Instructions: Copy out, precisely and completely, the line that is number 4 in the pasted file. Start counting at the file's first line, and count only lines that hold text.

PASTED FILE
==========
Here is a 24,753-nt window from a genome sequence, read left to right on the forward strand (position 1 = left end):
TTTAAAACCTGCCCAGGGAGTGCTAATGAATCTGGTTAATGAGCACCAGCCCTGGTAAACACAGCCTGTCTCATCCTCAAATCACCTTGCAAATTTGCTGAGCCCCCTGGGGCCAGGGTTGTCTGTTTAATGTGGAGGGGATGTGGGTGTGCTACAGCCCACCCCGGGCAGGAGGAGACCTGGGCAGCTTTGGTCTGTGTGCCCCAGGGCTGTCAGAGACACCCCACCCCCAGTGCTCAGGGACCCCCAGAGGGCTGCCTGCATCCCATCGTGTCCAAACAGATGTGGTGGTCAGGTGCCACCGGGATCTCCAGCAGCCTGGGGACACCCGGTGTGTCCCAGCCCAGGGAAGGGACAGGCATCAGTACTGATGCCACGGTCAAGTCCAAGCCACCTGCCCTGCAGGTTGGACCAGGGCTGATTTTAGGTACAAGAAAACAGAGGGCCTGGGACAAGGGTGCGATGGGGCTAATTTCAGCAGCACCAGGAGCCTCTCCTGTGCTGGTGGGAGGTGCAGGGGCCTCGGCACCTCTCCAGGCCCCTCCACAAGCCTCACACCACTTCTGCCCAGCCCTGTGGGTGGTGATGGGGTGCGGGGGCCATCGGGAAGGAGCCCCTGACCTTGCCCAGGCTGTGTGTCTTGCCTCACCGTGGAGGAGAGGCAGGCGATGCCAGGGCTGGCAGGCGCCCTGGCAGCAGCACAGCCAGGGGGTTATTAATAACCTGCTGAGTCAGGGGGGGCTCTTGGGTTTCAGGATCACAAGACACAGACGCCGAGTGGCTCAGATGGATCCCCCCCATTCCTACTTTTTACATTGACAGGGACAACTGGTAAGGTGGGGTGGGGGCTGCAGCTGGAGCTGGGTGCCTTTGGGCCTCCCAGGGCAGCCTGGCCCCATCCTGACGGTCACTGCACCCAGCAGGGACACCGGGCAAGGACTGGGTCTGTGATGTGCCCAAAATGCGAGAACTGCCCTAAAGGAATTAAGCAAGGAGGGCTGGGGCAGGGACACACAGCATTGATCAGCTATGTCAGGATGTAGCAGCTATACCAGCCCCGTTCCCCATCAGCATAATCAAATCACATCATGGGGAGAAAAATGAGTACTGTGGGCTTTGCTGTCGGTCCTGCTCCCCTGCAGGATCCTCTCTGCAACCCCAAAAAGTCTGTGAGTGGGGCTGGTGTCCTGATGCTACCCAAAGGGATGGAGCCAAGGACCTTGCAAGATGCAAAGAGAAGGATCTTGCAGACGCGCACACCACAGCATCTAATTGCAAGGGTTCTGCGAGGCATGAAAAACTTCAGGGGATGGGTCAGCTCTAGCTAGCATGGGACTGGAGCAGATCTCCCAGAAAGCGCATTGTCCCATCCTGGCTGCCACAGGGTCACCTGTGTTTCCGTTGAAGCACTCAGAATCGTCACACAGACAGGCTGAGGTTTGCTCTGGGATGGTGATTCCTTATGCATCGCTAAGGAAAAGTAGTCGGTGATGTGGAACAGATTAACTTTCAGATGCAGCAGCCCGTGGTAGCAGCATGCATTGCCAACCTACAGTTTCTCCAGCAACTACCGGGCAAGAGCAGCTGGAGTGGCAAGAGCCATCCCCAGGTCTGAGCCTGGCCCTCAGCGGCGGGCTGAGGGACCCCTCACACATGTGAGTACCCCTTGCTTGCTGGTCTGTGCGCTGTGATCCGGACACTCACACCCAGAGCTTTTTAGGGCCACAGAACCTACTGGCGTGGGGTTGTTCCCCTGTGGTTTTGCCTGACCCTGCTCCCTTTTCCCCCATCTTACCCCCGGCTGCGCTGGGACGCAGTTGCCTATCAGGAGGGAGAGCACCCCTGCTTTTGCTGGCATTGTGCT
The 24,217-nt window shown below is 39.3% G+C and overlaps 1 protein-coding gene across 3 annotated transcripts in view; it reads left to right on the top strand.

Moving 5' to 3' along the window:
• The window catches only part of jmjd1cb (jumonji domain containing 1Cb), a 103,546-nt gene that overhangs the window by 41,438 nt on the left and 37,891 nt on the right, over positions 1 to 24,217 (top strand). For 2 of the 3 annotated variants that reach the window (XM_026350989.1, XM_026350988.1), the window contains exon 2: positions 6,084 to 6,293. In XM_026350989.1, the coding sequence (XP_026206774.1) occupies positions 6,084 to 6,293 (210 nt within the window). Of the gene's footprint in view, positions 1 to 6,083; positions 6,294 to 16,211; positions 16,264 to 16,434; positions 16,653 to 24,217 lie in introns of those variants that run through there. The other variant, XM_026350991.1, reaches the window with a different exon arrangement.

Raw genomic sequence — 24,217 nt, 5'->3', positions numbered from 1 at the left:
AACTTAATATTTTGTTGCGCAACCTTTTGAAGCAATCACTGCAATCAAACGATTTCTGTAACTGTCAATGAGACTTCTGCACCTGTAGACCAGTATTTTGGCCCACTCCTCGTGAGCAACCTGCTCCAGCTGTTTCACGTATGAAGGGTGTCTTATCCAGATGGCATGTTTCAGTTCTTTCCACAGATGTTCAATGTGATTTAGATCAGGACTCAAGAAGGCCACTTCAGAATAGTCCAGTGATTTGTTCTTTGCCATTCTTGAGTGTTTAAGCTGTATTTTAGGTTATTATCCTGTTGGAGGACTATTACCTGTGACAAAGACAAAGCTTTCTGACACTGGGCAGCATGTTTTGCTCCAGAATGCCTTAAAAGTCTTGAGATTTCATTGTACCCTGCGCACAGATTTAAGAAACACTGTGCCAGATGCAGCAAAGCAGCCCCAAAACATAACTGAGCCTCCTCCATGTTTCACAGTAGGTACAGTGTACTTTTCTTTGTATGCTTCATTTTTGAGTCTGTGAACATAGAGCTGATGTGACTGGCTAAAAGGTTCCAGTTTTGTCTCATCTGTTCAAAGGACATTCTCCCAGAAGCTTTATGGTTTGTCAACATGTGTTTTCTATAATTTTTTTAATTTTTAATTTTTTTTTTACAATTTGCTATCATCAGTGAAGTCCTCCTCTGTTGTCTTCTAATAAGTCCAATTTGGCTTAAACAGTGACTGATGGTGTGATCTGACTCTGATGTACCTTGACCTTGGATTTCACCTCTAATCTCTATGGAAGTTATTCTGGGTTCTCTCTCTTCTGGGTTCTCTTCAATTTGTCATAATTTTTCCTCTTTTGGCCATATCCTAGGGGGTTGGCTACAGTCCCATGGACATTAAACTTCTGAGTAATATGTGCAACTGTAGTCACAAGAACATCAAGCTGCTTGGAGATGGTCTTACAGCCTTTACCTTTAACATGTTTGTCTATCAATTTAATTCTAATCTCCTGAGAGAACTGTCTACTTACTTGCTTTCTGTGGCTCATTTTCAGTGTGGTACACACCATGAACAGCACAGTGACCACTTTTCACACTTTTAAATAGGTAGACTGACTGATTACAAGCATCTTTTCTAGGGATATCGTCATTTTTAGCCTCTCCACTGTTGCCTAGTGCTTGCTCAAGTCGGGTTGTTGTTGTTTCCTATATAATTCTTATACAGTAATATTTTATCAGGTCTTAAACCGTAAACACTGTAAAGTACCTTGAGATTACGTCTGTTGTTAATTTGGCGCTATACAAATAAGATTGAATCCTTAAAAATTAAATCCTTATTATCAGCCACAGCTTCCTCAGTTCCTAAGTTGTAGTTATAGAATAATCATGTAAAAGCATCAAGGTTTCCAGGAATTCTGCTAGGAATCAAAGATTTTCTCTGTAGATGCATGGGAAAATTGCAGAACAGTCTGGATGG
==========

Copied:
Moving 5' to 3' along the window: